Yes, the film is called ‘King Richard’, but Melan Magazine also stans for ‘Queen Oracene’ played by the magnificent Aunjanue Ellis in the Netflix flick.
Telling the story of how Venus and Serena Williams’ father, Richard steered and nurtured his daughters to global tennis superstars, King Richard does a great job of adding some colour to the narrative we have seen on TV and read about regarding the journey of the Williams sisters’ success. But watching the two hours plus film, another narrative shone through, one that highlighted how much of a contribution their mum, Oracene “Brandy” Williams made to the success of the tennis stars, a role fulsomely played by the wonderful Aunjanue Ellis.
Aunjanue once again brought the goods to her latest role. Appearing to finally be getting the recognition she deserves in her 25+ years acting career, the actress was nominated for an Emmy Award for Outstanding Performance by a Supporting Actress in a Drama Series for HBO’s critically acclaimed Lovecraft Country, as Hippolyta Freeman, her second Emmy nomination in three years—the first one being an Outstanding Actress in a Limited Series nomination for her work in Ava DuVernay’s When They See Us. However, it was Aunjanue’s performance in Lovecraft Country that made her a fan favourite for me; and let’s not forget her impassioned turn as Fonny’s mum in If Beale Street Could Talk.
Excellently cast as Oracene, Aunjanue brought an unassuming strength and unshakeable dignity to the role. Exactly how we would picture the mother of Venus and Serena; and in this film, rightly also credited with nurturing her young daughters to hone their talents and achieve dominance in the tennis world.
The determination and sacrifice the family endured becomes even more evident when we learnt that both Richard and Oracene taught themselves about tennis for the two years before Venus was born, and they learned the sport together. During a press conference promoting the film, the emphasis on family and doing things together was a familiar thread that ran through as an important value.
Yes, it’s called ‘King Richard,’ but it’s also ‘Queen Oracene.’ I’m so excited for the world to know that this woman,
Aunjanue describes Oracene’s level of involvement in the family’s success. She said: “Going in, I thought that she was a cheerleader for their children, as any mother would be. That she was at the matches, stood by and supported Richard’s vision. But this woman, Queen Oracene, was as instrumental as Mr. Williams was. That, to me, is what is so exciting. Yes, it’s called ‘King Richard,’ but it’s also ‘Queen Oracene.’ I’m so excited for the world to know that this woman, whom they saw in the stands, was their coach, on the courts with them, doing drills, coming up with strategy, training them and also designing the way they would play that would change the course of history for tennis. This woman did that, and she was not credited. I’m excited that people will now know.”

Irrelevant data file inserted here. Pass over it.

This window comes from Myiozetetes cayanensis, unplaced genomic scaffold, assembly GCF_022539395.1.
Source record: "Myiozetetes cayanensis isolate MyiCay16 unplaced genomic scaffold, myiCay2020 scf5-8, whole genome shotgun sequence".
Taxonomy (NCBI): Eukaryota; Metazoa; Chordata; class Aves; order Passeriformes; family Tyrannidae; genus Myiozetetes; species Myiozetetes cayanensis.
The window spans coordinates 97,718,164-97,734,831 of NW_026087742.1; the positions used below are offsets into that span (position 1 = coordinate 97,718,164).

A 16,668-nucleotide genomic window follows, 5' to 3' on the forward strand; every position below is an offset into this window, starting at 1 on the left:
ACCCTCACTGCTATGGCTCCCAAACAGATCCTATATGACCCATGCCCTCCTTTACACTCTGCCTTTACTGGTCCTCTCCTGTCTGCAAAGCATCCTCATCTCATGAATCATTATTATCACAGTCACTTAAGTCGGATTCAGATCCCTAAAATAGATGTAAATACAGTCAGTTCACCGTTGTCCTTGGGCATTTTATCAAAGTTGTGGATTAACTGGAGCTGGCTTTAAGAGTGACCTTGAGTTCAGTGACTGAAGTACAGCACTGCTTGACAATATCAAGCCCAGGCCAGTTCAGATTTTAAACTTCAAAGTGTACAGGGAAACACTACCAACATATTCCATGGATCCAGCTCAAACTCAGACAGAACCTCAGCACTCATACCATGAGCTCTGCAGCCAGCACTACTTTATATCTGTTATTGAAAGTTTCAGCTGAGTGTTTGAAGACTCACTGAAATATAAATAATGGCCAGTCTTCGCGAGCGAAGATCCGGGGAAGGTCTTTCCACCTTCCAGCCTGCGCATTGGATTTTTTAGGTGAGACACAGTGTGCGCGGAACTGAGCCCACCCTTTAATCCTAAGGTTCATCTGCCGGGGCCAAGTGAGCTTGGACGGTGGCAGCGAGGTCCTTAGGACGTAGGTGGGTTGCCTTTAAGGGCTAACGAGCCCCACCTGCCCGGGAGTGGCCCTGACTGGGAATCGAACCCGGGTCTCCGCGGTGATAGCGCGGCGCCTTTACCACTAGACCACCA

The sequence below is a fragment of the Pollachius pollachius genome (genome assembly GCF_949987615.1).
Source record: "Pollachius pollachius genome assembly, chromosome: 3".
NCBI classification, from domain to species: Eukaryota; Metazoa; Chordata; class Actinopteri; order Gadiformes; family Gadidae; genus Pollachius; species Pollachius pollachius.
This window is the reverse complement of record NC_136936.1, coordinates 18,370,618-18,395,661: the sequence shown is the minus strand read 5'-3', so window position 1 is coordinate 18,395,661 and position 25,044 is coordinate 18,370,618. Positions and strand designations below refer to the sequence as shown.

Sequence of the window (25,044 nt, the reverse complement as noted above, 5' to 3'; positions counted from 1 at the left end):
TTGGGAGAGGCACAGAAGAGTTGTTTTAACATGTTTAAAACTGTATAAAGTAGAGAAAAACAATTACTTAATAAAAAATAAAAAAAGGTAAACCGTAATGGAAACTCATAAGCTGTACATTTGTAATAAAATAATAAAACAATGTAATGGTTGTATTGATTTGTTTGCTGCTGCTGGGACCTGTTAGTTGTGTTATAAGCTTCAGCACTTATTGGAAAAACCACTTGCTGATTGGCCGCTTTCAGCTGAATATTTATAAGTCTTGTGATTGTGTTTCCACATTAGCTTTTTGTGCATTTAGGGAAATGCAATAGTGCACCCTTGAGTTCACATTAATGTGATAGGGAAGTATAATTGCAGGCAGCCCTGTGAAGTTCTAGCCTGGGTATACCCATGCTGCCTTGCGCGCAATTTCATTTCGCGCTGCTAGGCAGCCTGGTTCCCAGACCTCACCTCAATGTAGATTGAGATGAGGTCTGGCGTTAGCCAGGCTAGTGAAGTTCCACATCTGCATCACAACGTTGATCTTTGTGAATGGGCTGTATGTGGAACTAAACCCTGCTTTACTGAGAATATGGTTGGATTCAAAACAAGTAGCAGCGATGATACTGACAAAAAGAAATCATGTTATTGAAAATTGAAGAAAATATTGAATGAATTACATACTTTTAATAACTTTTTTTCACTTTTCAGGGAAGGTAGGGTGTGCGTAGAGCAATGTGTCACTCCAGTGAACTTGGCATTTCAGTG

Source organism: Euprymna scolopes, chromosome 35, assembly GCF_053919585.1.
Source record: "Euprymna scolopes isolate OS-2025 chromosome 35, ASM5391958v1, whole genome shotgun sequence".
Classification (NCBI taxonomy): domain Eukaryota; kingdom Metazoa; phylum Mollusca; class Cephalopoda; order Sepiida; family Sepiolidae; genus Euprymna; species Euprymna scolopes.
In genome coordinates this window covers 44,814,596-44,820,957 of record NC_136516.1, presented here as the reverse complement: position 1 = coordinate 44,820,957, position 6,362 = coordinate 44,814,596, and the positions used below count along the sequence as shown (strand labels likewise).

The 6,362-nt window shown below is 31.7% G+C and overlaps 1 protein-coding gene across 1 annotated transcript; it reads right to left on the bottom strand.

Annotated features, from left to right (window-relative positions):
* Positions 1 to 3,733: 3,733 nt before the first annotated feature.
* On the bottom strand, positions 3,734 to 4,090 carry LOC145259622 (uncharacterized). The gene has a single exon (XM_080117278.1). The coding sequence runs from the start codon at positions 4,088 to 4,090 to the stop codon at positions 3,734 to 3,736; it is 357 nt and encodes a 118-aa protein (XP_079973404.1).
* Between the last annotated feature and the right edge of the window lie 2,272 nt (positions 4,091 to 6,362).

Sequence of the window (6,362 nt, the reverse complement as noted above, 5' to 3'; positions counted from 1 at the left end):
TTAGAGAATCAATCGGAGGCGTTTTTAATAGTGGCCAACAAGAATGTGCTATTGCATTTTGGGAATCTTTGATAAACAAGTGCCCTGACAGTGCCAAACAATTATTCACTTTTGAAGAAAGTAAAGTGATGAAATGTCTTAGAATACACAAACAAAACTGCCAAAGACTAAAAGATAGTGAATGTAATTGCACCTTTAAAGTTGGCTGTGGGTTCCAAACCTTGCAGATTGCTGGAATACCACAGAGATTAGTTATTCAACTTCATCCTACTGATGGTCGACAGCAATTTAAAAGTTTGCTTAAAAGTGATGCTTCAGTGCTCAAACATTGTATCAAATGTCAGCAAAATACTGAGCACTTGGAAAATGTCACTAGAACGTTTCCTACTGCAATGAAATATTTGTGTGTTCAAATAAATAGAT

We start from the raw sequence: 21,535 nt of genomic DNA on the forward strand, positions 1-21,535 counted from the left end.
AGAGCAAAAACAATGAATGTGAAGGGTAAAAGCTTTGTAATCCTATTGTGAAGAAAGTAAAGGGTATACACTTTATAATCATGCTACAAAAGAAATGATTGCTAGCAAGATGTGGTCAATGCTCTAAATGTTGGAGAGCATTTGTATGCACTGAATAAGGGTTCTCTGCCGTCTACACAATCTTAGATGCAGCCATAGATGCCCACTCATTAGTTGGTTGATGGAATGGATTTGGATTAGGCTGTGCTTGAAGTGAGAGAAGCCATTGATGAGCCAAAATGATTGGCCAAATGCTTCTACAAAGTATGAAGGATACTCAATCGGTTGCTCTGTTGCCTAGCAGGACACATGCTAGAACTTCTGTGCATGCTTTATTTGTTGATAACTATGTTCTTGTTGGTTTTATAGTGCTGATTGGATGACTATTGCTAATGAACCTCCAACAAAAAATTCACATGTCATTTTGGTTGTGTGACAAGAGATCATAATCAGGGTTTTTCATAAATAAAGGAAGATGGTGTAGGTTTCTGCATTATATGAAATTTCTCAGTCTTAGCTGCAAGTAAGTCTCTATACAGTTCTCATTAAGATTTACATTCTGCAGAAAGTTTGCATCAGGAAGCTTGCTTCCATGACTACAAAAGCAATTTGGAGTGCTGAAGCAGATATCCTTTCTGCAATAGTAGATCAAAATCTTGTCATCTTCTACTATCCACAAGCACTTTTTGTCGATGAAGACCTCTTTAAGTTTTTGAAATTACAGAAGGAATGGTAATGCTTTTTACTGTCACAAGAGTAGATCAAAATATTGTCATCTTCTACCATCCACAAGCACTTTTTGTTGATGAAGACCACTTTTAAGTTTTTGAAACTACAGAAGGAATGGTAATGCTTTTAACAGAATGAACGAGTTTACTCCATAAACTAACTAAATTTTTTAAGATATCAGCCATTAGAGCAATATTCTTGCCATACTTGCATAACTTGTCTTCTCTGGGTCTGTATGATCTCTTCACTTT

Giving further insight into her character, Aunjanue added: “Richard had the vision for what he wanted—to raise athletes, tennis stars. They had children so they could be tennis stars. Miss Oracene was training herself to be a tennis coach and working at the same time. Mr. William is a little bit more quixotic—he had these ideas and these dreams. Miss Oracene was more of the grounded machine of this project. She knew what she had to do; she knew she had to work; she knew she had to teach herself how to play tennis; and she knew she had to train the girls. She could not and would not give up on that. Any time there were big challenges, she would not let him give up… not so much of ‘we can’t give up on the dream,’ but more ‘we can’t give up on our commitment to those girls.’ And another thing about her, she had a commitment that went beyond their marriage. Her religion dictated that. That was her character. And we see the results of that on the courts of Wimbledon now.”
Capturing the essence of such a powerful character couldn’t have been easy. Aunjanue describes taking a research-based methodology when it came to helping her find and build her character. She attests: “I listened to a lot of recordings of Miss Oracene; I got a lot from that. Isha [Oracene’s first daughter, an attorney/lawyer in her own right, and also producer of the film], was our B.S. monitor, if you know what I mean. When we would come up with ideas to try, she would sometimes say, ‘I appreciate your effort, but no—that’s not how that was.’ She not only helped maintain the authenticity of the story, including how things looked, but she was also a creative guide for us. They have their way of being, the Williams family. She would keep us on track with all of that. She was invaluable to us—on the sidelines, keeping us in check.”
It would appear that we are not the only ones who thought Aunjanue did an amazing job. The film’s director, Reinaldo Marcus Green, also commented: “Aunjanue is absolutely remarkable, and she can make anything out of nothing. And sometimes, it’s her most quiet scenes that are just absolutely riveting. She’s an incredible actress—so thoughtful, so powerful—and her work ethic, what she brings to the table. She really is the truth. The camera knows when you’re lying, and she really delivers every single time.”
King Richard is showing in UK cinemas from 19 November and on Netflix.